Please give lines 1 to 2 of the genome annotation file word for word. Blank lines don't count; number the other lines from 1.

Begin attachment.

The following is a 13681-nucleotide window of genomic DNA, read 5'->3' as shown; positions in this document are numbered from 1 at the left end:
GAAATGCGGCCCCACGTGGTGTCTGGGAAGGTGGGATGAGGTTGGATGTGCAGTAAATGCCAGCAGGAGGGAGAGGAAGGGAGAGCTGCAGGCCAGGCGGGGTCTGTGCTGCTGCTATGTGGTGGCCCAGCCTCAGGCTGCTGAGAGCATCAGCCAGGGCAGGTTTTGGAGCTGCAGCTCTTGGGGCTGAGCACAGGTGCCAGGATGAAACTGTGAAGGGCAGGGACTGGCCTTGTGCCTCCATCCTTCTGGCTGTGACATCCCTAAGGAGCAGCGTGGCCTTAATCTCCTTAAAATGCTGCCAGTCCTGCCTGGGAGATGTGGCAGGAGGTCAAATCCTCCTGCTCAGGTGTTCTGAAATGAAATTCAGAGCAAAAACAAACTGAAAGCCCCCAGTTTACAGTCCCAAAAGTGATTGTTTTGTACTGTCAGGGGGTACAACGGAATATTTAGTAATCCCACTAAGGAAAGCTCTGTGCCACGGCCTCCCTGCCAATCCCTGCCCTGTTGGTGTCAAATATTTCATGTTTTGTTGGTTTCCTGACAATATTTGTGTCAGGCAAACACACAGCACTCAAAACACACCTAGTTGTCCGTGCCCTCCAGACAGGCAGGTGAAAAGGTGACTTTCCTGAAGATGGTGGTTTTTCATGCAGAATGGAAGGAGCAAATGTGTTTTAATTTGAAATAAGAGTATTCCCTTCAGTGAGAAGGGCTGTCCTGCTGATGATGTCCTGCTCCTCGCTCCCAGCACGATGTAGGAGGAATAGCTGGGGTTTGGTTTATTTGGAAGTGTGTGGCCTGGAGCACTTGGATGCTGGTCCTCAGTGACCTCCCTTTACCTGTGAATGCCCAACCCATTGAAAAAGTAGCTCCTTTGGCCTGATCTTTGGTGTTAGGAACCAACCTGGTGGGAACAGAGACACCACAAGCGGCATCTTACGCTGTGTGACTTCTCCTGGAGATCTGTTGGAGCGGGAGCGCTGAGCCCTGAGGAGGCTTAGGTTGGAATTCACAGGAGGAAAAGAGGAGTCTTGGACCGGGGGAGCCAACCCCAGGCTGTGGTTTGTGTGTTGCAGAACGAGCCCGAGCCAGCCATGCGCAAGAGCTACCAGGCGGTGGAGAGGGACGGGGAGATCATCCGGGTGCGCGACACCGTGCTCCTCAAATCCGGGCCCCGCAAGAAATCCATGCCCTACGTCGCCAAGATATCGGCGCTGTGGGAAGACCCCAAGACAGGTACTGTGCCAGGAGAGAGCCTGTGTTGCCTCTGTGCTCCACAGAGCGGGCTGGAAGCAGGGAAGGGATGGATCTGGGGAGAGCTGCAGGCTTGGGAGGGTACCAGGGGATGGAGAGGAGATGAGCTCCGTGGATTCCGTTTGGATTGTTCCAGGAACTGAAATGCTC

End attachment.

The following is a 13681-nucleotide window of genomic DNA, read 5'->3' as shown; positions in this document are numbered from 1 at the left end:
GAAATGCGGCCCCACGTGGTGTCTGGGAAGGTGGGATGAGGTTGGATGTGCAGTAAATGCCAGCAGGAGGGAGAGGAAGGGAGAGCTGCAGGCCAGGCGGGGTCTGTGCTGCTGCTATGTGGTGGCCCAGCCTCAGGCTGCTGAGAGCATCAGCCAGGGCAGGTTTTGGAGCTGCAGCTCTTGGGGCTGAGCACAGGTGCCAGGATGAAACTGTGAAGGGCAGGGACTGGCCTTGTGCCTCCATCCTTCTGGCTGTGACATCCCTAAGGAGCAGCGTGGCCTTAATCTCCTTAAAATGCTGCCAGTCCTGCCTGGGAGATGTGGCAGGAGGTCAAATCCTCCTGCTCAGGTGTTCTGAAATGAAATTCAGAGCAAAAACAAACTGAAAGCCCCCAGTTTACAGTCCCAAAAGTGATTGTTTTGTACTGTCAGGGGGTACAACGGAATATTTAGTAATCCCACTAAGGAAAGCTCTGTGCCACGGCCTCCCTGCCAATCCCTGCCCTGTTGGTGTCAAATATTTCATGTTTTGTTGGTTTCCTGACAATATTTGTGTCAGGCAAACACACAGCACTCAAAACACACCTAGTTGTCCGTGCCCTCCAGACAGGCAGGTGAAAAGGTGACTTTCCTGAAGATGGTGGTTTTTCATGCAGAATGGAAGGAGCAAATGTGTTTTAATTTGAAATAAGAGTATTCCCTTCAGTGAGAAGGGCTGTCCTGCTGATGATGTCCTGCTCCTCGCTCCCAGCACGATGTAGGAGGAATAGCTGGGGTTTGGTTTATTTGGAAGTGTGTGGCCTGGAGCACTTGGATGCTGGTCCTCAGTGACCTCCCTTTACCTGTGAATGCCCAACCCATTGAAAAAGTAGCTCCTTTGGCCTGATCTTTGGTGTTAGGAACCAACCTGGTGGGAACAGAGACACCACAAGCGGCATCTTACGCTGTGTGACTTCTCCTGGAGATCTGTTGGAGCGGGAGCGCTGAGCCCTGAGGAGGCTTAGGTTGGAATTCACAGGAGGAAAAGAGGAGTCTTGGACCGGGGGAGCCAACCCCAGGCTGTGGTTTGTGTGTTGCAGAACGAGCCCGAGCCAGCCATGCGCAAGAGCTACCAGGCGGTGGAGAGGGACGGGGAGATCATCCGGGTGCGCGACACCGTGCTCCTCAAATCCGGGCCCCGCAAGAAATCCATGCCCTACGTCGCCAAGATATCGGCGCTGTGGGAAGACCCCAAGACAGGTACTGTGCCAGGAGAGAGCCTGTGTTGCCTCTGTGCTCCACAGAGCGGGCTGGAAGCAGGGAAGGGATGGATCTGGGGAGAGCTGCAGGCTTGGGAGGGTACCAGGGGATGGAGAGGAGATGAGCTCCGTGGATTCCGTTTGGATTGTTCCAGGAACTGAAATGCTC